Investors who have time to dig in and research non-rated companies can sometimes be rewarded by finding diamonds in the rough. Desai noted that non-rated bonds are popular with active managers. Some companies forgo paying a rating agency (such as Moody’s, Fitch, or Standard & Poor’s) to issue a rating, and instead give that money in the form of a higher yield to investors. But doing it on your own takes some legwork, and there may be hidden risks that a typical investor might not consider.

  4. Emerging-market sovereign bonds

    The United States isn’t the only place with low yields for sovereign bonds—much of the developed world is in the same predicament. Some countries like Germany and Japan have bonds with negative yields. You could look at emerging markets, because these countries are still issuing higher-yielding government debt. Investors considering emerging-market sovereign bonds should treat them like high-yield bonds. Many emerging-market bond indices have below-investment-grade holdings. For example, the J.P. Morgan Emerging Market Bond Index has close to 40% of its bonds rated BB or lower. And there’s another risk with investing abroad: foreign exchange risk. Currency fluctuations can sometimes eat into returns. Again, that higher yield might be a form of compensation for taking on excess risk.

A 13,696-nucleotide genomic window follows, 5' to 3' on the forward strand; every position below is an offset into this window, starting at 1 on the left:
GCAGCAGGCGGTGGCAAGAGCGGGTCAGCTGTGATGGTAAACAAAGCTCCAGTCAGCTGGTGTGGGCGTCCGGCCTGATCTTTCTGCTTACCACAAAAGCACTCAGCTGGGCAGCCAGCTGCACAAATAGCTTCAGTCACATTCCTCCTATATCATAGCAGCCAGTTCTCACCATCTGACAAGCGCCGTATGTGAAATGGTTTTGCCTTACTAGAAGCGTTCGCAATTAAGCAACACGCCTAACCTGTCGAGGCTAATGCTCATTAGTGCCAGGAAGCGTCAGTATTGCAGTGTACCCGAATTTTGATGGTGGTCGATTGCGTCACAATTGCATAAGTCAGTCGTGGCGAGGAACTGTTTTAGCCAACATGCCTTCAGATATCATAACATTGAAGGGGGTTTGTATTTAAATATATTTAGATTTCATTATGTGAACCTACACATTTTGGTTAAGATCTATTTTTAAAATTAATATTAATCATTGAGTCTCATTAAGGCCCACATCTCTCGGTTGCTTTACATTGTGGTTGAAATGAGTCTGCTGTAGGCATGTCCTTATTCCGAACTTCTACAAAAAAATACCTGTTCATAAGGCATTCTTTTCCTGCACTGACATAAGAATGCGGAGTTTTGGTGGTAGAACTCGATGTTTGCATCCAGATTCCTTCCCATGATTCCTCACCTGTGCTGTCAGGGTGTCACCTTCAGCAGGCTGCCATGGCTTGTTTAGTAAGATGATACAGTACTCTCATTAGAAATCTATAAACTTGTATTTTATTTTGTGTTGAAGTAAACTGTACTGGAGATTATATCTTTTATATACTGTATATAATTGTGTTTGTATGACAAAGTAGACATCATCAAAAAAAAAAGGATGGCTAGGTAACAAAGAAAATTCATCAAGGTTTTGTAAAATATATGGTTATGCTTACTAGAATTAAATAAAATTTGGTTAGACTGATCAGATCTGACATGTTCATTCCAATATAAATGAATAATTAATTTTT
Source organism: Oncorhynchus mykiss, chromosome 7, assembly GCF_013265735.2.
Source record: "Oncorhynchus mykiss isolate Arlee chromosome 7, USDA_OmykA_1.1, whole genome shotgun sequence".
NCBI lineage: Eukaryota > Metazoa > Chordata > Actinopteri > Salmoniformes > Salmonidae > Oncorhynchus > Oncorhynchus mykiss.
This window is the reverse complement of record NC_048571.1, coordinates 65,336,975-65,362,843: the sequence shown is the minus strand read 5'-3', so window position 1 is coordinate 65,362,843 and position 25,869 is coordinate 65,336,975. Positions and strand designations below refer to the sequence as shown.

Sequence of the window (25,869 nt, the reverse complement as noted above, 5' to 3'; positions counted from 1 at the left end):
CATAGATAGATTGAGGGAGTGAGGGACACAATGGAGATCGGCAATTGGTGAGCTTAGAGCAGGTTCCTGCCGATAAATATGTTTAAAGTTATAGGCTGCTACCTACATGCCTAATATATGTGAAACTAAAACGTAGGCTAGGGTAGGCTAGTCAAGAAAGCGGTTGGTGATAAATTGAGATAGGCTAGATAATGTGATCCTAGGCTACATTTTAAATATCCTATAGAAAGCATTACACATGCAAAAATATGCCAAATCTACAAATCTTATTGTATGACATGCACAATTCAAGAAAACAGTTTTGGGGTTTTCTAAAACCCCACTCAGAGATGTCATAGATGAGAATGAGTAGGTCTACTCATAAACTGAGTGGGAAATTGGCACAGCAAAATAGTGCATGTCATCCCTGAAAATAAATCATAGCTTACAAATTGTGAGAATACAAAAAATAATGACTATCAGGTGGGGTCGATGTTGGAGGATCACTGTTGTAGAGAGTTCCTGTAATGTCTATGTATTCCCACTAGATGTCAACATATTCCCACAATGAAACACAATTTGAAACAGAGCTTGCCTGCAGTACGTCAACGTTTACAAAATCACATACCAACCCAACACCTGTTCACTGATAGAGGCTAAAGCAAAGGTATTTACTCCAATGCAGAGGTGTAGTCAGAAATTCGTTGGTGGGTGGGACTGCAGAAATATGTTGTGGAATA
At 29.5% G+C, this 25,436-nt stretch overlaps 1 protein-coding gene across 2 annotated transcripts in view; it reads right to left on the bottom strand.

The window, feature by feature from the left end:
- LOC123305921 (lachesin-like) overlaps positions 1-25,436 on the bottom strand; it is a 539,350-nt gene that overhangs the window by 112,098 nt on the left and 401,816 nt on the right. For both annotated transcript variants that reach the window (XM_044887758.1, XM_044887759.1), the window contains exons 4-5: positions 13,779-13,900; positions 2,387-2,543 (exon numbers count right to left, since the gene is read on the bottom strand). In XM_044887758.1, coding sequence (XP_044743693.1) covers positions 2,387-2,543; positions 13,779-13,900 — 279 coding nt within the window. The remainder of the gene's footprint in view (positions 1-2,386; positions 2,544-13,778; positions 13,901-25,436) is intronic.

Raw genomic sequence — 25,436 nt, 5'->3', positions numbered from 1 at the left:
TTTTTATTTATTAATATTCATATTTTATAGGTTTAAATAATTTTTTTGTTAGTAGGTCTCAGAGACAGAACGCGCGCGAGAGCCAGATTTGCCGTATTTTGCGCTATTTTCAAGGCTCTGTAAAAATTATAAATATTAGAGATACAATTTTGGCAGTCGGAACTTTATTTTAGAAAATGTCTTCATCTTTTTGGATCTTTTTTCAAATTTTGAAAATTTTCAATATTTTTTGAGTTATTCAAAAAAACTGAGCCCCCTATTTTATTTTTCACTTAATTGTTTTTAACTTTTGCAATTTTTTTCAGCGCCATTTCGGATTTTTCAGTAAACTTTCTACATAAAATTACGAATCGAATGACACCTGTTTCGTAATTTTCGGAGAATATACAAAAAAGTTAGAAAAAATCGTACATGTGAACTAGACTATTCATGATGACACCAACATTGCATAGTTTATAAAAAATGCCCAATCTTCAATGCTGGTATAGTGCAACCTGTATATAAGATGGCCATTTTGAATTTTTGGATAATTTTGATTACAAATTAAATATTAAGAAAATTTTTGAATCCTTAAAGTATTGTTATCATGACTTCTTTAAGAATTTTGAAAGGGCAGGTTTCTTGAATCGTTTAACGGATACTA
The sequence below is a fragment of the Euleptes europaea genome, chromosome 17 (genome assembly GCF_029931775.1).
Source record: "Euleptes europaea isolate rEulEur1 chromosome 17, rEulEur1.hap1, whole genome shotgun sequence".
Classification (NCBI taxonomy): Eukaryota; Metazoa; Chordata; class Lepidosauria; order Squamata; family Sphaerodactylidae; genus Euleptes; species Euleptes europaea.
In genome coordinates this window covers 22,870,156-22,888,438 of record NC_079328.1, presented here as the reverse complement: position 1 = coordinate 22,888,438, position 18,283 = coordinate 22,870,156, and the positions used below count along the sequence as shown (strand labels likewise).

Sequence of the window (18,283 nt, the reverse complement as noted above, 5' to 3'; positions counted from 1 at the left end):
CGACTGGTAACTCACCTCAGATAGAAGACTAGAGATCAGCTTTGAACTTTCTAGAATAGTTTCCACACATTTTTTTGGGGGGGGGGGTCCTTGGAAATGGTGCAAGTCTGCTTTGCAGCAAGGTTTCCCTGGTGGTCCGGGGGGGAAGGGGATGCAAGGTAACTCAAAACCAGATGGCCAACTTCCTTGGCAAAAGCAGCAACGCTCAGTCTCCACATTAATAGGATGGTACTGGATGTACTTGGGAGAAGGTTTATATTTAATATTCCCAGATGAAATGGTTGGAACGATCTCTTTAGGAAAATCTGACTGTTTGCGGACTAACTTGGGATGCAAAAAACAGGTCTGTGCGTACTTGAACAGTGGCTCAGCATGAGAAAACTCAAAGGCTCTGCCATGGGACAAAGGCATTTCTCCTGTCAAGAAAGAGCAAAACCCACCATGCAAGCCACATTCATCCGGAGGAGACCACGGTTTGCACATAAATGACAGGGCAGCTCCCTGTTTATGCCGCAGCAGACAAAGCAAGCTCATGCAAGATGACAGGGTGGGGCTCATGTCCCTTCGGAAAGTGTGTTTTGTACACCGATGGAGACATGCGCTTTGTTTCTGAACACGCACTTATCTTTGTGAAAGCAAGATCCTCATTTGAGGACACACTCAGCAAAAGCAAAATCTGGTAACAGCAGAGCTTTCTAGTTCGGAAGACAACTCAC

If foreign exchange risk is something you don’t want to add to your portfolio, these bonds also come in the dollar denominated variety.

  5. Dividend-paying stocks

    The dividend yield on the S&P 500 Index (SPX) is around 1.8% as of late 2020, according to S&P Dow Jones Indices. This is a quite a bit more than what U.S. Treasuries are paying, so some income investors are turning to divided-paying stocks. Many dividend-paying stocks are less volatile than the broader market, but these are still equities and are at risk of a sell-off if there is a broad-market break. Some dividend-paying choices include value stocks, blue chips, and real-estate investment trusts.